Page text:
Dennis Rodman gives away name of Kim Jong-un's baby after returning from North Korea
US basketball star seemed unaware the child had never before been seen or spoken of in public
Nikhil Kumar is The Independent's New York correspondent. He was formerly assistant editor on the foreign desk and has also done a variety of jobs on the city desk, where he wrote about markets, commodities and other business and economics topics.
Monday 09 September 2013
It promises to go down as one of the more improbable chapters in the annals of international diplomacy: an eccentric former American sports star reaching out to the nuclear-armed dictatorship of North Korea by convening an international basketball match. If all goes to plan, Dennis Rodman will shepherd a 12-strong squad of his former NBA colleagues to Pyongyang in January. There, in the capital, they will face off against a Rodman-trained team of local athletes.
“The country is not bad. The marshal [Kim Jong-un, the supreme leader of North Korea] – he wants to change... If you meet the marshal, he’s a very good guy,” Mr Rodman insisted at a press conference in New York on Monday, saying that the first of two matches between his NBA all-star team and the North Koreans would be held on Mr Kim’s birthday on 8 January.
The basketball star was speaking following his second trip to the nation. The visit, organised with the support of the Irish bookmaker Paddy Power, which will also help stage the match, saw the member of the NBA hall of fame renew his bond with Mr Kim, his “friend for life.” Criticising President Obama for not engaging with the North Korean leader, he said: “Why Obama, are you afraid to talk to Dennis Rodman? You’re not afraid to talk to Beyoncé and Jay-Z, why not me? I’m pretty important now.”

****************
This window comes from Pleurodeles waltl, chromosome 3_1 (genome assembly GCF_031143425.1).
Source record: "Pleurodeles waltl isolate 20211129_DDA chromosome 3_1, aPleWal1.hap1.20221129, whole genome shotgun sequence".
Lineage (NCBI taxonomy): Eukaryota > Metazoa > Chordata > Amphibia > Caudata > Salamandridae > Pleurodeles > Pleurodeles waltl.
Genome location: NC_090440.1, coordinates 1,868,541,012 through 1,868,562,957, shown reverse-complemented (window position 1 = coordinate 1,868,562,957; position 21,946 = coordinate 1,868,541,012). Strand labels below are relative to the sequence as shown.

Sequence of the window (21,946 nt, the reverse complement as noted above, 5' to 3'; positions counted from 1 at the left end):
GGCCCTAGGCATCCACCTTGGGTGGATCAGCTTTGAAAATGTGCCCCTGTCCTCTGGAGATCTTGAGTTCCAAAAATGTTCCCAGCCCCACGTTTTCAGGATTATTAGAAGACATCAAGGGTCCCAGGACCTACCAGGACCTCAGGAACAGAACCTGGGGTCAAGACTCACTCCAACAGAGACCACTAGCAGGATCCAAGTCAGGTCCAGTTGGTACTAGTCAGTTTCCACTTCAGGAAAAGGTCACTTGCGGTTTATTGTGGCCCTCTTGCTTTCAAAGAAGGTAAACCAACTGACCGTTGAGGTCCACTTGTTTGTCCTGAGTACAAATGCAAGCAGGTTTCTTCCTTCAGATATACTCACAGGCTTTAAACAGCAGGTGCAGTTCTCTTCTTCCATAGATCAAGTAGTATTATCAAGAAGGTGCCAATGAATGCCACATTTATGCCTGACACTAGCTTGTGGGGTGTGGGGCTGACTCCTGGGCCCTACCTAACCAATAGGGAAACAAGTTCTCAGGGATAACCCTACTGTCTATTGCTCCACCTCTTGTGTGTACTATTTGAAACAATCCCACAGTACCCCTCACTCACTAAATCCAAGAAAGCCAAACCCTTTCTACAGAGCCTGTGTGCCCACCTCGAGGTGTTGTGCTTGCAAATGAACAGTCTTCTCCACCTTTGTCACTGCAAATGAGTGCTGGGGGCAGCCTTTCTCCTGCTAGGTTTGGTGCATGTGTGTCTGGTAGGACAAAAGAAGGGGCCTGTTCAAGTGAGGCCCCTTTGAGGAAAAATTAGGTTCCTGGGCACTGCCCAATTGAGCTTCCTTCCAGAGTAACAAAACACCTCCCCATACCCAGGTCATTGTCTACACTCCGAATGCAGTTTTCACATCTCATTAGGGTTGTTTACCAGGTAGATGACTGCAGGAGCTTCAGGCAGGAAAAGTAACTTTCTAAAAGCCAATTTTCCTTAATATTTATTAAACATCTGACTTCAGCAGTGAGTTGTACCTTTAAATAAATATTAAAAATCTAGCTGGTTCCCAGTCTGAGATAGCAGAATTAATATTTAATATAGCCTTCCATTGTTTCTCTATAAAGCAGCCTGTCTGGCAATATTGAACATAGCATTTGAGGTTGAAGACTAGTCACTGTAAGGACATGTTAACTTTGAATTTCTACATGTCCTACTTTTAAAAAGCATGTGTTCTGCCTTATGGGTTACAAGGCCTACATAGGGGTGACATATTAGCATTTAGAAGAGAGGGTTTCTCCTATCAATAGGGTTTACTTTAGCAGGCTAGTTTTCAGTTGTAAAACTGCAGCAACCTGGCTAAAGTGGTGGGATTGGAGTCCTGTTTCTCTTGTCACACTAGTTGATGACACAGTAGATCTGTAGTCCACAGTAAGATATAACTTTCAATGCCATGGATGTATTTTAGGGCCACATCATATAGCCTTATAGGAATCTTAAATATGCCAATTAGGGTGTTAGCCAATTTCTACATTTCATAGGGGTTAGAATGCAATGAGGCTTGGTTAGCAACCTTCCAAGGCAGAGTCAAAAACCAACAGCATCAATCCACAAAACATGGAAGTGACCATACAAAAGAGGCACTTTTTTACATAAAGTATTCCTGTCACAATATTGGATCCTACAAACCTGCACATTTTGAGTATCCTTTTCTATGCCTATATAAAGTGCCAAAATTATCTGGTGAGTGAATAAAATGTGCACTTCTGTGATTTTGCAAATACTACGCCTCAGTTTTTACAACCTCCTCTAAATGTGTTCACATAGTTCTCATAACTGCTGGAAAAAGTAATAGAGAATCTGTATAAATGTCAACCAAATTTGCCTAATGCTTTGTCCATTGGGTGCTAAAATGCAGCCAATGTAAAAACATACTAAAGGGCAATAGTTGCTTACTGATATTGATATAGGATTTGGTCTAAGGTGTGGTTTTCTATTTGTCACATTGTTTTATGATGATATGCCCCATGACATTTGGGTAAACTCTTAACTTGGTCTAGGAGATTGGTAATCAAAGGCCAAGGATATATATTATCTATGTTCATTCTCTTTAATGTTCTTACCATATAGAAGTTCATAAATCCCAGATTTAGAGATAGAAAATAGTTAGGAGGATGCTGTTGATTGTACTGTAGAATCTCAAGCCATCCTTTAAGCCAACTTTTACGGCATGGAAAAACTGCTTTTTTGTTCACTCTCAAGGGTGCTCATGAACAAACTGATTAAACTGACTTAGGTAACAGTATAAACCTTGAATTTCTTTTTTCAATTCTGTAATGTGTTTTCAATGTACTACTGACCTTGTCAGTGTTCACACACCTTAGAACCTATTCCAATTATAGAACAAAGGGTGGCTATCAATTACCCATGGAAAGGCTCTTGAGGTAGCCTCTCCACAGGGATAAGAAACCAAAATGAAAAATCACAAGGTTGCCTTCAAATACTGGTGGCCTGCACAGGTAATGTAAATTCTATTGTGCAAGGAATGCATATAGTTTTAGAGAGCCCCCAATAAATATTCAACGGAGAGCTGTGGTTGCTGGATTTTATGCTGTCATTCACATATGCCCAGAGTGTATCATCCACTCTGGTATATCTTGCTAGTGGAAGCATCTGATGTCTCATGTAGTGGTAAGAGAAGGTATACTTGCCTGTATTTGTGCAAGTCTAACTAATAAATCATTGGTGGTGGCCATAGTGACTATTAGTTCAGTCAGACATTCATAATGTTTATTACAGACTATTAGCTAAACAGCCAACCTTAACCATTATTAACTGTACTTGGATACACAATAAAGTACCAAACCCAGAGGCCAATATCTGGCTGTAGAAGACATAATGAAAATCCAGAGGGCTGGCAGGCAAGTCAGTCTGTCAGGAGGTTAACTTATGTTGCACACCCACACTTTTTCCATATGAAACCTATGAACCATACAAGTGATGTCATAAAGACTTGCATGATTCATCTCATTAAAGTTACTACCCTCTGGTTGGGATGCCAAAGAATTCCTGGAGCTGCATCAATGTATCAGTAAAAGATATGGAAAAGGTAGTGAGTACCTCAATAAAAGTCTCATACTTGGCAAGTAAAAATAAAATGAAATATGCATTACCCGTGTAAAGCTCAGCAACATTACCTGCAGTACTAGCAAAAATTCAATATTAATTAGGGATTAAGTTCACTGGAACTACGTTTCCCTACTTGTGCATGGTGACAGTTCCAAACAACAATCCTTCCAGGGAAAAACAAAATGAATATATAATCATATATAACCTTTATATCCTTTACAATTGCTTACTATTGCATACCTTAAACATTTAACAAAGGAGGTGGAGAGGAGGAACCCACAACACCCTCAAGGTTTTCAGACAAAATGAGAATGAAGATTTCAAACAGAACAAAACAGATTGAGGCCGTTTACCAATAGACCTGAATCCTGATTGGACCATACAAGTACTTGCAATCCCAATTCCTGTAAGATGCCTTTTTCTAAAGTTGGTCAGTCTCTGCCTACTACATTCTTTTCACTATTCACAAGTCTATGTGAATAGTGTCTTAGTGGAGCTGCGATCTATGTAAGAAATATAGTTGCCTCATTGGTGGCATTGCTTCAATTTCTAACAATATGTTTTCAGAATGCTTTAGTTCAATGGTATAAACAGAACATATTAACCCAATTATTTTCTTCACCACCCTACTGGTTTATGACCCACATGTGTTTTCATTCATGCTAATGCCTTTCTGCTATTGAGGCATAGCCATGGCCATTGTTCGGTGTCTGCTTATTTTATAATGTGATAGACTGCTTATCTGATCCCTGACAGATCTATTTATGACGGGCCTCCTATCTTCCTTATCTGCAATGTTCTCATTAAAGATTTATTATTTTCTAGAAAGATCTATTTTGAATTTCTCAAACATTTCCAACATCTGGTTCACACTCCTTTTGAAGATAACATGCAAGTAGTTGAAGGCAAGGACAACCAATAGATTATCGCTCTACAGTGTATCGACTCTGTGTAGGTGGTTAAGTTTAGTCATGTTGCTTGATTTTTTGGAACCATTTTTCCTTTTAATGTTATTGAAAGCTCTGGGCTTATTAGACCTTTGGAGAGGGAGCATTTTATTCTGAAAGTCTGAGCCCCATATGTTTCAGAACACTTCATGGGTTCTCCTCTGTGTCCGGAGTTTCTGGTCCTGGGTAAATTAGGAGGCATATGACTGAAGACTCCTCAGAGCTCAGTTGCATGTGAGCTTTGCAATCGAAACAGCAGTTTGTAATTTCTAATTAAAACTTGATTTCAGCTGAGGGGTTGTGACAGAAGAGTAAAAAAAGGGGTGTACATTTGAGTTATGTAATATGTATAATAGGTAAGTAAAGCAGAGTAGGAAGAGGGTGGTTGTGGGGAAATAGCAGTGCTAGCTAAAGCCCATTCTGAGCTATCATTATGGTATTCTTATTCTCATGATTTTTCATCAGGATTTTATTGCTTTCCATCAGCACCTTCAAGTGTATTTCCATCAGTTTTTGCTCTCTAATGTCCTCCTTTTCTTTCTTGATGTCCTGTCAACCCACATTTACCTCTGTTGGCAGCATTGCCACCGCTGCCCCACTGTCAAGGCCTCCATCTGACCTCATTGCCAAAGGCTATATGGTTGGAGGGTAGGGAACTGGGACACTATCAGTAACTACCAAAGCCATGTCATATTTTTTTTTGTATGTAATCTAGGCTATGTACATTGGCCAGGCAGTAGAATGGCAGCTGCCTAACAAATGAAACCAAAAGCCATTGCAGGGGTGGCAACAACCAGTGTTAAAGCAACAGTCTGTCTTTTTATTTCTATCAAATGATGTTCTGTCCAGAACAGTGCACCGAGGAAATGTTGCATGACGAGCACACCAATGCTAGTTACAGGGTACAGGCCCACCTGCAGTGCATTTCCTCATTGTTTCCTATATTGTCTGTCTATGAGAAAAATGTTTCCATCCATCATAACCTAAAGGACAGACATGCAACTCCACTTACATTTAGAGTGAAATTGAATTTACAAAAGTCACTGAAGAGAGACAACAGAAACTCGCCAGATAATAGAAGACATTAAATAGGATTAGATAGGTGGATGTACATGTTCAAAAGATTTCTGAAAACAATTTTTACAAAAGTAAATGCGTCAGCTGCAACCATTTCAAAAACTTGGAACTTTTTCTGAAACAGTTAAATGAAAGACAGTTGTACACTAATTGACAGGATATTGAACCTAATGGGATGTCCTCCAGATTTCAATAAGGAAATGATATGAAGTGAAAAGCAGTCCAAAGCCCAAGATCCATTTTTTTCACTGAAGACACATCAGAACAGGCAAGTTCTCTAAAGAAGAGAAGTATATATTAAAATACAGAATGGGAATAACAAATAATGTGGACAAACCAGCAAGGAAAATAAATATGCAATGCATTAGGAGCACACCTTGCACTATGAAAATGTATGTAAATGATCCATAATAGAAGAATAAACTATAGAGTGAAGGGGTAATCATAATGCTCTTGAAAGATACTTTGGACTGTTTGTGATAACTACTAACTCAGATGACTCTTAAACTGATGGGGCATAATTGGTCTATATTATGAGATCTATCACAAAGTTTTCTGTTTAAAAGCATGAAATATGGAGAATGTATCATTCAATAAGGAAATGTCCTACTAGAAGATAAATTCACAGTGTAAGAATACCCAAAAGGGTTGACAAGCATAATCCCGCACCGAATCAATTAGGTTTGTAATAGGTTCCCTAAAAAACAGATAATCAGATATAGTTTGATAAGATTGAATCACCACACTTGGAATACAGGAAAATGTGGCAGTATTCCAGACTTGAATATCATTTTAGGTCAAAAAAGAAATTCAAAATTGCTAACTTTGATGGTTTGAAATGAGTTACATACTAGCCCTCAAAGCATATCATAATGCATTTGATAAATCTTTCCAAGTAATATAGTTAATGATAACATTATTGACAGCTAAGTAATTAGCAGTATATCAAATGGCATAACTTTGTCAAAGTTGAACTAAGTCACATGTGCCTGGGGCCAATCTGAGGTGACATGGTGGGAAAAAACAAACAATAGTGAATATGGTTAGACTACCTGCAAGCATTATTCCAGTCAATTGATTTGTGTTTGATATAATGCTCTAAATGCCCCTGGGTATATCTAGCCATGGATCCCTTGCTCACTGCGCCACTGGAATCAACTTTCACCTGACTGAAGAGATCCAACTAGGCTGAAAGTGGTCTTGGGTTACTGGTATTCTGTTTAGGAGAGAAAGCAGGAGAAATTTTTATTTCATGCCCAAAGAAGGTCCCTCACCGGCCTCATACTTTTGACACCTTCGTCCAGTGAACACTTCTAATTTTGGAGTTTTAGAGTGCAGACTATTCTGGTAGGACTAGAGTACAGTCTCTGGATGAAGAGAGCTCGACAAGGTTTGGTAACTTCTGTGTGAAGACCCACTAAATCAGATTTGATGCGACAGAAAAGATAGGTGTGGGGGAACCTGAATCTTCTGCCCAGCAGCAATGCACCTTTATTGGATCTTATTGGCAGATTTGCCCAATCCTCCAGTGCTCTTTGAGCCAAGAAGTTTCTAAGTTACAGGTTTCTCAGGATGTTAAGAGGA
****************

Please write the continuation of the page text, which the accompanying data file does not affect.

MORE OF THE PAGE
Mr Rodman also revealed that he had become the first foreigner to hold the youthful dictator’s new-born baby (earlier, in an interview with he revealed the baby’s name: Ju-ae).
In addition to his “basketball diplomacy” mission, Mr Rodman will also train the North Korean team for the Olympics. The supreme leader, whose father, Kim Jong-il died in 2011, has also given Mr Rodman “the rights for me and him to sit down for one month” and pen a book together. Furthermore, Mr Rodman promised that he will be “the first guy to interview” the dictator on TV. “Watch me,” he said.
But what about the repression? What about the poverty that the regime seeks to mask with over-the-top military parades? And what about the country’s menacing missile tests that periodically raise the temperature not just across the Korean peninsula but around the world?
“If he wanted to bomb anybody in the world, he would have done it,” Mr Rodman said, rising to his friend’s defence and taking shots at President Obama for not talking to Pyongyang. He added: “I said this to him: ‘Your grandfather and your father did some bad things, but you’re trying to change things’.”
And what of Kenneth Bae, the American Christian missionary recently sentenced to 15 years hard labour by the North Koreans. The US government has been pressing for his release, as reports filter out of his ill health. When told about his sister’s comments that Mr Rodman’s trip had been a waste, the former basketball star said: “I wasn’t going there to try and rescue somebody – I’m trying to open doors.”
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